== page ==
Aptly titled courses and robust descriptions teach students a valuable lesson in speaking uncomfortable racial truths to white power, argues Ted Thornhill.
Race and Ethnic Relations. Excited? Neither is anyone else. I certainly wasn’t when I took a course by this title as an undergraduate sociology major. And I don’t imagine my students were intrigued by Race Relations, the title of the first race course I taught as a graduate student about a decade ago.
Those courses have titles and descriptions that are about as compelling as particle board furniture instructions. They belie the complex and vital content we teach in them, and they contribute to promoting and buttressing inaccurate beliefs about racial matters. So why do so many of us continue to teach race courses with these types of names? It needn’t be this way.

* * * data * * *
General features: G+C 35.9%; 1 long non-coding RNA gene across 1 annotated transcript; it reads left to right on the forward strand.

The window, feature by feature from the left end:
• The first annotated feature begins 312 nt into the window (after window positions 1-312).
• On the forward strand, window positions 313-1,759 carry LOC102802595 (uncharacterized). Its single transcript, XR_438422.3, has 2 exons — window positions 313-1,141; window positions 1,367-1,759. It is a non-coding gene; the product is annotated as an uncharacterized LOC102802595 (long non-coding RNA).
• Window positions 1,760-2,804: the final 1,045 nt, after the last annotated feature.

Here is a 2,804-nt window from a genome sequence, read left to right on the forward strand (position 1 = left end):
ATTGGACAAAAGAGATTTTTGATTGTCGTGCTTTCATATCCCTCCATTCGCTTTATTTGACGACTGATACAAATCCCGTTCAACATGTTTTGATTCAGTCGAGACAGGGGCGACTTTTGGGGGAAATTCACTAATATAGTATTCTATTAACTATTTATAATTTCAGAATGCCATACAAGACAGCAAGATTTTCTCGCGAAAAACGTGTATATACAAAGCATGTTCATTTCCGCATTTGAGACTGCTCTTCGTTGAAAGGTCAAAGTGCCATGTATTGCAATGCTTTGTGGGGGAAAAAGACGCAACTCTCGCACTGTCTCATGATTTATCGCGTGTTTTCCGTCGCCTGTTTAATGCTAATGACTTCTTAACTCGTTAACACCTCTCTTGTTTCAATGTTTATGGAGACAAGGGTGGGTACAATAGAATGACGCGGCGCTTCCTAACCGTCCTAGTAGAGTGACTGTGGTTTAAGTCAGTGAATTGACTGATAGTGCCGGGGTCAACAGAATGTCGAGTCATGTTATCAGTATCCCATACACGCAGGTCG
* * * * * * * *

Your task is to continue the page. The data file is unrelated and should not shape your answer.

Aptly titled race courses and robust course descriptions teach students a valuable first lesson in speaking uncomfortable racial truths to white power. They can also serve as powerful searchlights, drawing local, national and even international attention to the white supremacist nature of American society, and that’s a good thing. Unfortunately, such courses are few and far between. Continue reading “The Politics of Race Course Titles”